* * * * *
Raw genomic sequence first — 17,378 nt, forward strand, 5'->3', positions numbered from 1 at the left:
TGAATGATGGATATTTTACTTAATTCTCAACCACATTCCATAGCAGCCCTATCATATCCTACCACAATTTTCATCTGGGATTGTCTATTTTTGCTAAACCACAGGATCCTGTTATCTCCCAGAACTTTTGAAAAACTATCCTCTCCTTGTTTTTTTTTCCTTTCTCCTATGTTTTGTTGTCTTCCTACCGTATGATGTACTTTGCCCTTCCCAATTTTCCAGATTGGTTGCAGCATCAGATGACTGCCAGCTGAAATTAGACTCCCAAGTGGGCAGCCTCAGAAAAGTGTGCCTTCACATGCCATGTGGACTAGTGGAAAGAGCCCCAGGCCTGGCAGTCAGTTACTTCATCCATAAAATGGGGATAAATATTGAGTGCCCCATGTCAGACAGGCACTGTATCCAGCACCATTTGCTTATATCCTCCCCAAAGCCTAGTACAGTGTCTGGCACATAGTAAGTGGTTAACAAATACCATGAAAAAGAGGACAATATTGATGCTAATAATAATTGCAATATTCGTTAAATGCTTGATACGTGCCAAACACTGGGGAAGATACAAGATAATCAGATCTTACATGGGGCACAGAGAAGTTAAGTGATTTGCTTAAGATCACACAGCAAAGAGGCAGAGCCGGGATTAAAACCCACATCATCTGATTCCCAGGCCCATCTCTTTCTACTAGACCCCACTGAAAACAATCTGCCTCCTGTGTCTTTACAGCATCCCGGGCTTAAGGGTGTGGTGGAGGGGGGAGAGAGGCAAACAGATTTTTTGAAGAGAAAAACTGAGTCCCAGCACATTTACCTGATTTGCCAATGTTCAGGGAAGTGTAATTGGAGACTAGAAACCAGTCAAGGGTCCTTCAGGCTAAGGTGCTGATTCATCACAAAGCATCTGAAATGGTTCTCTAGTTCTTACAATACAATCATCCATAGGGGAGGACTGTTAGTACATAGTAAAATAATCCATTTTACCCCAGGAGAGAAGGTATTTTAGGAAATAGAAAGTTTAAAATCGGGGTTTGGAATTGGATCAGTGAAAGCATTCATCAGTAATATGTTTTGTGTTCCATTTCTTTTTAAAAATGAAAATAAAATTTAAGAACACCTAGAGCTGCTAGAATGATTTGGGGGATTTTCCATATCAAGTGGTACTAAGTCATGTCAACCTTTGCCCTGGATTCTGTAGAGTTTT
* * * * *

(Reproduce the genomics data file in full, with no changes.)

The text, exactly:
Raw genomic sequence first — 17,378 nt, forward strand, 5'->3', positions numbered from 1 at the left:
TGAATGATGGATATTTTACTTAATTCTCAACCACATTCCATAGCAGCCCTATCATATCCTACCACAATTTTCATCTGGGATTGTCTATTTTTGCTAAACCACAGGATCCTGTTATCTCCCAGAACTTTTGAAAAACTATCCTCTCCTTGTTTTTTTTTCCTTTCTCCTATGTTTTGTTGTCTTCCTACCGTATGATGTACTTTGCCCTTCCCAATTTTCCAGATTGGTTGCAGCATCAGATGACTGCCAGCTGAAATTAGACTCCCAAGTGGGCAGCCTCAGAAAAGTGTGCCTTCACATGCCATGTGGACTAGTGGAAAGAGCCCCAGGCCTGGCAGTCAGTTACTTCATCCATAAAATGGGGATAAATATTGAGTGCCCCATGTCAGACAGGCACTGTATCCAGCACCATTTGCTTATATCCTCCCCAAAGCCTAGTACAGTGTCTGGCACATAGTAAGTGGTTAACAAATACCATGAAAAAGAGGACAATATTGATGCTAATAATAATTGCAATATTCGTTAAATGCTTGATACGTGCCAAACACTGGGGAAGATACAAGATAATCAGATCTTACATGGGGCACAGAGAAGTTAAGTGATTTGCTTAAGATCACACAGCAAAGAGGCAGAGCCGGGATTAAAACCCACATCATCTGATTCCCAGGCCCATCTCTTTCTACTAGACCCCACTGAAAACAATCTGCCTCCTGTGTCTTTACAGCATCCCGGGCTTAAGGGTGTGGTGGAGGGGGGAGAGAGGCAAACAGATTTTTTGAAGAGAAAAACTGAGTCCCAGCACATTTACCTGATTTGCCAATGTTCAGGGAAGTGTAATTGGAGACTAGAAACCAGTCAAGGGTCCTTCAGGCTAAGGTGCTGATTCATCACAAAGCATCTGAAATGGTTCTCTAGTTCTTACAATACAATCATCCATAGGGGAGGACTGTTAGTACATAGTAAAATAATCCATTTTACCCCAGGAGAGAAGGTATTTTAGGAAATAGAAAGTTTAAAATCGGGGTTTGGAATTGGATCAGTGAAAGCATTCATCAGTAATATGTTTTGTGTTCCATTTCTTTTTAAAAATGAAAATAAAATTTAAGAACACCTAGAGCTGCTAGAATGATTTGGGGGATTTTCCATATCAAGTGGTACTAAGTCATGTCAACCTTTGCCCTGGATTCTGTAGAGTTTT